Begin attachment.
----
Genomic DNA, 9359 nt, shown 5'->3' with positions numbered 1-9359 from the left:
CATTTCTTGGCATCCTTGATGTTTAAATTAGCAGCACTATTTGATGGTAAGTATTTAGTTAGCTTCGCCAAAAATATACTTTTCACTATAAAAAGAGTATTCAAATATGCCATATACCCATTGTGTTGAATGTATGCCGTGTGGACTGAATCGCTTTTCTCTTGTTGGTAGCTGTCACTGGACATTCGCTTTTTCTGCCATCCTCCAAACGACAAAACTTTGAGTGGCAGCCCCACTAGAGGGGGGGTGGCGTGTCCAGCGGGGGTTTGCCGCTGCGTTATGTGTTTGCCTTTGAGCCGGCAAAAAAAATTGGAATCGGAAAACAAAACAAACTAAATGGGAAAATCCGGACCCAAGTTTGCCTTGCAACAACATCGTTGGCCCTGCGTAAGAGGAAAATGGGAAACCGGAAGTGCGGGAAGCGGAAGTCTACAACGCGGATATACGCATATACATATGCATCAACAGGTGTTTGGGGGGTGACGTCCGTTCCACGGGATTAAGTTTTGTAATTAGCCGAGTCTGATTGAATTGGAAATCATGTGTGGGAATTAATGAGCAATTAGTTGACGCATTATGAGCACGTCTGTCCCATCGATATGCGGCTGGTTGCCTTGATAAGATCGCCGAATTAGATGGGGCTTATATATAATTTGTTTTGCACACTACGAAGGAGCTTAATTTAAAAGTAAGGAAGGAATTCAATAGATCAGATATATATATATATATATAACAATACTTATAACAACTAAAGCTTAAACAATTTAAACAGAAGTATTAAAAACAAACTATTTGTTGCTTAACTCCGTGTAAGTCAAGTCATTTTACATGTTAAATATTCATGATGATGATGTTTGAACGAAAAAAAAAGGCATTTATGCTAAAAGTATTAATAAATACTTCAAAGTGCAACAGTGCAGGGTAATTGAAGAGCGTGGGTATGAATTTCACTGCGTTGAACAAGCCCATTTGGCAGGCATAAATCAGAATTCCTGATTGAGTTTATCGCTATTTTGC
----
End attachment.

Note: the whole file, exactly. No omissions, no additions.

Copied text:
Genomic DNA, 9359 nt, shown 5'->3' with positions numbered 1-9359 from the left:
CATTTCTTGGCATCCTTGATGTTTAAATTAGCAGCACTATTTGATGGTAAGTATTTAGTTAGCTTCGCCAAAAATATACTTTTCACTATAAAAAGAGTATTCAAATATGCCATATACCCATTGTGTTGAATGTATGCCGTGTGGACTGAATCGCTTTTCTCTTGTTGGTAGCTGTCACTGGACATTCGCTTTTTCTGCCATCCTCCAAACGACAAAACTTTGAGTGGCAGCCCCACTAGAGGGGGGGTGGCGTGTCCAGCGGGGGTTTGCCGCTGCGTTATGTGTTTGCCTTTGAGCCGGCAAAAAAAATTGGAATCGGAAAACAAAACAAACTAAATGGGAAAATCCGGACCCAAGTTTGCCTTGCAACAACATCGTTGGCCCTGCGTAAGAGGAAAATGGGAAACCGGAAGTGCGGGAAGCGGAAGTCTACAACGCGGATATACGCATATACATATGCATCAACAGGTGTTTGGGGGGTGACGTCCGTTCCACGGGATTAAGTTTTGTAATTAGCCGAGTCTGATTGAATTGGAAATCATGTGTGGGAATTAATGAGCAATTAGTTGACGCATTATGAGCACGTCTGTCCCATCGATATGCGGCTGGTTGCCTTGATAAGATCGCCGAATTAGATGGGGCTTATATATAATTTGTTTTGCACACTACGAAGGAGCTTAATTTAAAAGTAAGGAAGGAATTCAATAGATCAGATATATATATATATATATAACAATACTTATAACAACTAAAGCTTAAACAATTTAAACAGAAGTATTAAAAACAAACTATTTGTTGCTTAACTCCGTGTAAGTCAAGTCATTTTACATGTTAAATATTCATGATGATGATGTTTGAACGAAAAAAAAAGGCATTTATGCTAAAAGTATTAATAAATACTTCAAAGTGCAACAGTGCAGGGTAATTGAAGAGCGTGGGTATGAATTTCACTGCGTTGAACAAGCCCATTTGGCAGGCATAAATCAGAATTCCTGATTGAGTTTATCGCTATTTTGC